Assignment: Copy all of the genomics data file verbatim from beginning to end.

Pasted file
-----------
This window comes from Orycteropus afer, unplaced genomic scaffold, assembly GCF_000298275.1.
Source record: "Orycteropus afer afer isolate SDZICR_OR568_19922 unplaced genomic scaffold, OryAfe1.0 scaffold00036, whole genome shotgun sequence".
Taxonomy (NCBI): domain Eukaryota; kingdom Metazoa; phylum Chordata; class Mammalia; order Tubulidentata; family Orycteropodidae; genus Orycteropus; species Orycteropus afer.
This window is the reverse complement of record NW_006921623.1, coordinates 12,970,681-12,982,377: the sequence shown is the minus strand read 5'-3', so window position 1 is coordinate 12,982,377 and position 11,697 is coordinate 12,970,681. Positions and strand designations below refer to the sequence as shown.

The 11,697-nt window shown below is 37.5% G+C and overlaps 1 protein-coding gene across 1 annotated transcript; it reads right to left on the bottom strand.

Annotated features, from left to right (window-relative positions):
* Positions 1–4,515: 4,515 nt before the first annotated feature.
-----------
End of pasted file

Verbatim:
This window comes from Orycteropus afer, unplaced genomic scaffold, assembly GCF_000298275.1.
Source record: "Orycteropus afer afer isolate SDZICR_OR568_19922 unplaced genomic scaffold, OryAfe1.0 scaffold00036, whole genome shotgun sequence".
Taxonomy (NCBI): domain Eukaryota; kingdom Metazoa; phylum Chordata; class Mammalia; order Tubulidentata; family Orycteropodidae; genus Orycteropus; species Orycteropus afer.
This window is the reverse complement of record NW_006921623.1, coordinates 12,970,681-12,982,377: the sequence shown is the minus strand read 5'-3', so window position 1 is coordinate 12,982,377 and position 11,697 is coordinate 12,970,681. Positions and strand designations below refer to the sequence as shown.

The 11,697-nt window shown below is 37.5% G+C and overlaps 1 protein-coding gene across 1 annotated transcript; it reads right to left on the bottom strand.

Annotated features, from left to right (window-relative positions):
* Positions 1–4,515: 4,515 nt before the first annotated feature.